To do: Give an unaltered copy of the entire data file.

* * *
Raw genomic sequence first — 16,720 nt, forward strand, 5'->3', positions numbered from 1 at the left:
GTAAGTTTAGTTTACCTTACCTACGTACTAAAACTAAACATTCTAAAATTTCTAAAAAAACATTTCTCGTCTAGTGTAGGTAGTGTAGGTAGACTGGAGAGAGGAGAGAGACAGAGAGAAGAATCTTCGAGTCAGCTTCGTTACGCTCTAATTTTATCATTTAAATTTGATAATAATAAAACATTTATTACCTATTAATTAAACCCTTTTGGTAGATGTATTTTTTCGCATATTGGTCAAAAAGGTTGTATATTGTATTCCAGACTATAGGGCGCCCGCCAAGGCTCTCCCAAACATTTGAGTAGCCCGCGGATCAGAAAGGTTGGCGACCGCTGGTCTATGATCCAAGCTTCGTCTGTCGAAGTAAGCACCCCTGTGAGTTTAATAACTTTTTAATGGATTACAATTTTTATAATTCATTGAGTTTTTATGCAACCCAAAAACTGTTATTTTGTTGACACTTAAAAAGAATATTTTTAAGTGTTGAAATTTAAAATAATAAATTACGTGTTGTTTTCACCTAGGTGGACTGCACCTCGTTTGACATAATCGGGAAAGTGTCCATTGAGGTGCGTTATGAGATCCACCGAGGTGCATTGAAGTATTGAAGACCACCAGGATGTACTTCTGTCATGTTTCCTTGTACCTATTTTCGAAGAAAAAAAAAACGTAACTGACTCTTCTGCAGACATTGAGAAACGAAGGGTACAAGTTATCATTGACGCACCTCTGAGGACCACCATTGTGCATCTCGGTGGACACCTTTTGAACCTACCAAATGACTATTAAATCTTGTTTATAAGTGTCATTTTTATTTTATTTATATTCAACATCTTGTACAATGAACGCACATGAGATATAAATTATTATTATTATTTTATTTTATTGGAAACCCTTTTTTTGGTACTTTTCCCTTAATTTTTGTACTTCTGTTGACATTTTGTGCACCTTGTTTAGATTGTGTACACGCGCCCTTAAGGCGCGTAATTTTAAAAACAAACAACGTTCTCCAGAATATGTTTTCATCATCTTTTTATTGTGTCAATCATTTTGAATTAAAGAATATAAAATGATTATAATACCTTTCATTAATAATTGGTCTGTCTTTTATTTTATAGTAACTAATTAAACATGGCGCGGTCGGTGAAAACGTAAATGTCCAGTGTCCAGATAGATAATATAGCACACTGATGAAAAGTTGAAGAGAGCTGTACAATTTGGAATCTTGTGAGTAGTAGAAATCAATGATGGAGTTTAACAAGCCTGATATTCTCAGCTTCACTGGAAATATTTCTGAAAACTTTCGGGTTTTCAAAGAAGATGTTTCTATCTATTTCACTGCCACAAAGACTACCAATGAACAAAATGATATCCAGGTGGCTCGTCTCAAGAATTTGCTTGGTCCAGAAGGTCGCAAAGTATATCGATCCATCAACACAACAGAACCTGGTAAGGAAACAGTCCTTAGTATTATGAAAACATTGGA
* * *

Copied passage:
Raw genomic sequence first — 16,720 nt, forward strand, 5'->3', positions numbered from 1 at the left:
GTAAGTTTAGTTTACCTTACCTACGTACTAAAACTAAACATTCTAAAATTTCTAAAAAAACATTTCTCGTCTAGTGTAGGTAGTGTAGGTAGACTGGAGAGAGGAGAGAGACAGAGAGAAGAATCTTCGAGTCAGCTTCGTTACGCTCTAATTTTATCATTTAAATTTGATAATAATAAAACATTTATTACCTATTAATTAAACCCTTTTGGTAGATGTATTTTTTCGCATATTGGTCAAAAAGGTTGTATATTGTATTCCAGACTATAGGGCGCCCGCCAAGGCTCTCCCAAACATTTGAGTAGCCCGCGGATCAGAAAGGTTGGCGACCGCTGGTCTATGATCCAAGCTTCGTCTGTCGAAGTAAGCACCCCTGTGAGTTTAATAACTTTTTAATGGATTACAATTTTTATAATTCATTGAGTTTTTATGCAACCCAAAAACTGTTATTTTGTTGACACTTAAAAAGAATATTTTTAAGTGTTGAAATTTAAAATAATAAATTACGTGTTGTTTTCACCTAGGTGGACTGCACCTCGTTTGACATAATCGGGAAAGTGTCCATTGAGGTGCGTTATGAGATCCACCGAGGTGCATTGAAGTATTGAAGACCACCAGGATGTACTTCTGTCATGTTTCCTTGTACCTATTTTCGAAGAAAAAAAAAACGTAACTGACTCTTCTGCAGACATTGAGAAACGAAGGGTACAAGTTATCATTGACGCACCTCTGAGGACCACCATTGTGCATCTCGGTGGACACCTTTTGAACCTACCAAATGACTATTAAATCTTGTTTATAAGTGTCATTTTTATTTTATTTATATTCAACATCTTGTACAATGAACGCACATGAGATATAAATTATTATTATTATTTTATTTTATTGGAAACCCTTTTTTTGGTACTTTTCCCTTAATTTTTGTACTTCTGTTGACATTTTGTGCACCTTGTTTAGATTGTGTACACGCGCCCTTAAGGCGCGTAATTTTAAAAACAAACAACGTTCTCCAGAATATGTTTTCATCATCTTTTTATTGTGTCAATCATTTTGAATTAAAGAATATAAAATGATTATAATACCTTTCATTAATAATTGGTCTGTCTTTTATTTTATAGTAACTAATTAAACATGGCGCGGTCGGTGAAAACGTAAATGTCCAGTGTCCAGATAGATAATATAGCACACTGATGAAAAGTTGAAGAGAGCTGTACAATTTGGAATCTTGTGAGTAGTAGAAATCAATGATGGAGTTTAACAAGCCTGATATTCTCAGCTTCACTGGAAATATTTCTGAAAACTTTCGGGTTTTCAAAGAAGATGTTTCTATCTATTTCACTGCCACAAAGACTACCAATGAACAAAATGATATCCAGGTGGCTCGTCTCAAGAATTTGCTTGGTCCAGAAGGTCGCAAAGTATATCGATCCATCAACACAACAGAACCTGGTAAGGAAACAGTCCTTAGTATTATGAAAACATTGGA